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Robert Svensson
Robert Svensson

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You might need a Web Application Security Scanner - but which one?

If you have a website, then chances are that your website is vulnerable to all sorts of attacks. And the bigger and more complex your site is, it's harder to keep track of potential security glitches.

This is why you need a Web Application Security Scanner, or just a Scanner. At first sight, the Scanner's job is easy. It scans your web app and generates a report highlighting the security complications it found so that you can mitigate them.

The problem is that since custom web apps can be put together in a million different ways, finding security issues with a Scanner is not always reliable. Sometimes the Scanner will find and report a vulnerability within your web app, and sometimes it won't.

So just how good are some of the Scanners out there - and how can you know if you're getting your money's worth?

To find out, I created a web app that has three big security flaws. These imperfections should ideally be detected and reported by all Scanners.

The three flaws in the web app are:

One - Sensitive information as source code comment:

<!--the username for our most sensitive data is Summer2018 with the password MegaSecret-->

Two-Sensitive data exposure:

The root folder has a file called passwd with the following content:
tom:x:1000:1000:Vivek Gite:/home/vivek:/bin/bash

Three-Code injection:

The website has a form where the user can fill in her e-mail address and press submit - and the e-mail address will be echoed below the submit button like so:

Unfiltered input

The problem is that the user input is not sanitized. So if anyone was to enter


instead of their e-mail address we would get the rendered HTML like so:

Unfiltered input h1

And it's also possible to insert JavaScript and all sorts of other unpleasant stuff.

Meet the scanners They claim to be an -"automated security solution for your website". Sounds good to me but let's see if it's true shall we?

Detectify: Say that they "scan your website for security issues crowdsourced by 150+ white-hat hackers". Sounds pretty underground and cool doesn't it? But is it all talk?

Tenable: -They "…safely, accurately and automatically scan your web applications, providing deep visibility into vulnerabilities and valuable context to prioritize remediation". Great, but does it work?

Round one - Discovering sensitive information as source code comment

Yes - Detectify
No -Tenable

Round two - Discovering sensitive data exposure

No -
No - Detectify
Yes - Tenable

Round three - Discovering Code injection

No -
Yes - Detectify
No - Tenable

So who won?

The winner

The Detectify scan took by far the longest to complete. But it sure was worth the wait. Detectify managed to find both the code injection vulnerability and the source code comment containing the username and the password. Detectify failed to find the passwd file but I can live with that shortcomming


Tenable had no problem finding the passwd file in the root directory. However, the code injection vulnerability flew under the radar as did the username and password exposed in the HTML source code

Dead last

Patronus on the other hand is surprisingly week. Their scanner did not find any of the three vulnerabilities. I suggest you take your money elsewhere as this product is only going to give you a false sense of security. Security tools that are this weak should be banned altogether - we simply deserve better.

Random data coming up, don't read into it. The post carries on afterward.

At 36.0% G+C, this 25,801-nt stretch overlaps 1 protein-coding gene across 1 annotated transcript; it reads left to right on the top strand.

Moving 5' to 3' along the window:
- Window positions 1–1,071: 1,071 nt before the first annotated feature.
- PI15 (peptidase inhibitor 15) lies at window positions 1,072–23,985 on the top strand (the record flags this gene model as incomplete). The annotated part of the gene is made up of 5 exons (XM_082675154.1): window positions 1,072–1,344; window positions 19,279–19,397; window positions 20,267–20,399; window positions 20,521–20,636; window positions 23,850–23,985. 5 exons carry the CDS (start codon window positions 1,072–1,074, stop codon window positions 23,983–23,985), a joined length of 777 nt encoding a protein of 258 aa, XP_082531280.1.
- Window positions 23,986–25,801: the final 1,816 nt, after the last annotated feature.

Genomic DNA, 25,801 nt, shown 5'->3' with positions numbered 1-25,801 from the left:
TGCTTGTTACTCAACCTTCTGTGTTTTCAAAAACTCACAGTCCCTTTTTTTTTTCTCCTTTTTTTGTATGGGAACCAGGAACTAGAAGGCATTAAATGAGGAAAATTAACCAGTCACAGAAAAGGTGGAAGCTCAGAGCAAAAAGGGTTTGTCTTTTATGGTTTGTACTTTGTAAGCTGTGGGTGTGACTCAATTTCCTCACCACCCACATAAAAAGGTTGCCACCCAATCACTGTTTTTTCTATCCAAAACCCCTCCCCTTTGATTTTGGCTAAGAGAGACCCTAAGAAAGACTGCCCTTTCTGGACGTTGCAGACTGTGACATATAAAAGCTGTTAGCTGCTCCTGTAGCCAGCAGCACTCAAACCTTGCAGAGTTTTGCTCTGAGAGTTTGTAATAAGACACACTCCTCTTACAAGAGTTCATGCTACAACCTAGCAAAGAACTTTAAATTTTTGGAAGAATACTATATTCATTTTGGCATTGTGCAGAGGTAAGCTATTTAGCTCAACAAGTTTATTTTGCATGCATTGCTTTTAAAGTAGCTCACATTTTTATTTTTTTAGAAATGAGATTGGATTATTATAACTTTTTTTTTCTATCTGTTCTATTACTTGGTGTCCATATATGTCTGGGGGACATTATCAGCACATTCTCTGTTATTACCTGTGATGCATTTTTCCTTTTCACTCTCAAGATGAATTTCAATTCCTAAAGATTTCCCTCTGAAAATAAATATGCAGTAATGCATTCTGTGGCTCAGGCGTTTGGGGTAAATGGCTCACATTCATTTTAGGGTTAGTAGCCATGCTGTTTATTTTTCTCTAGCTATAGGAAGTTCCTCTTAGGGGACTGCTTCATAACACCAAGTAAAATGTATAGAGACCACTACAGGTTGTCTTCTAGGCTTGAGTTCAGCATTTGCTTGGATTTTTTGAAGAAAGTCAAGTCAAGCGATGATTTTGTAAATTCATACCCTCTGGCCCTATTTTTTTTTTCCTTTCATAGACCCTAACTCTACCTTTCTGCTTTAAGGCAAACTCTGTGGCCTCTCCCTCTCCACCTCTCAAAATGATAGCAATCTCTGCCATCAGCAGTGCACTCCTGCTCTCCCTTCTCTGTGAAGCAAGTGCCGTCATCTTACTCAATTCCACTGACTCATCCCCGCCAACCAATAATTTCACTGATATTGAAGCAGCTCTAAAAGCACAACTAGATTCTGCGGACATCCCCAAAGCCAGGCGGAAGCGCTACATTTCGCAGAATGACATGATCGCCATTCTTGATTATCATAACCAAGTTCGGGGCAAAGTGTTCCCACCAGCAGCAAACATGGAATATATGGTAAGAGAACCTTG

Automated scanner aren't very good. Sure, they can catch a low hanging fruit or two - but they are still way behind manual penetration testing. Scanners should therefore only be seen as a small piece of your security puzzle. Because if you rely on scanners alone for your web app security posture you might be in for a nasty surprise.

Top comments (7)

tux0r profile image

And the bigger and more complex your site is, it's harder to keep track of potential security glitches.

Obvious solution: Stop misusing your web browser as a "platform"! If your site has become a "complex application", chances are that you should write a desktop application instead. No desktop application written by you could ever be nearly as insecure as your web browser.

robertsvensson profile image
Robert Svensson

There's some truth to that of course. But sometimes you just get a website/service/whatever dumped in your lap with a -"hey, keep this spaghetti monster secure now ok?".....and you need to figure out a decent way forward.

tux0r profile image

That's true. Usually, OWASP ZAP should be good enough for that if you know wtf you are doing.

But sometimes a complete rewrite is still the better solution.

Thread Thread
robertsvensson profile image
Robert Svensson

I agree x 2

gefruckelt profile image
Jens Altmann

Hi Robert,
this is Jens from patronus.
Thank you for testing and evaluating our tool.
I have to add the information, that you has executed your tests with the free package. This package does not contain the penetration test. So there are no tests performed to analyse sensible data or any other kind of xss, sql injection or ocsi attacks.
So the conclusion is, that in your testcase our tool wasn't able to find any weakness, because is not part of the package.

samirmeh profile image

I read your article and this was released couple of days back:

I thought you might want to check it out.

robertsvensson profile image
Robert Svensson

I will for sure. Thanks @samirmeh !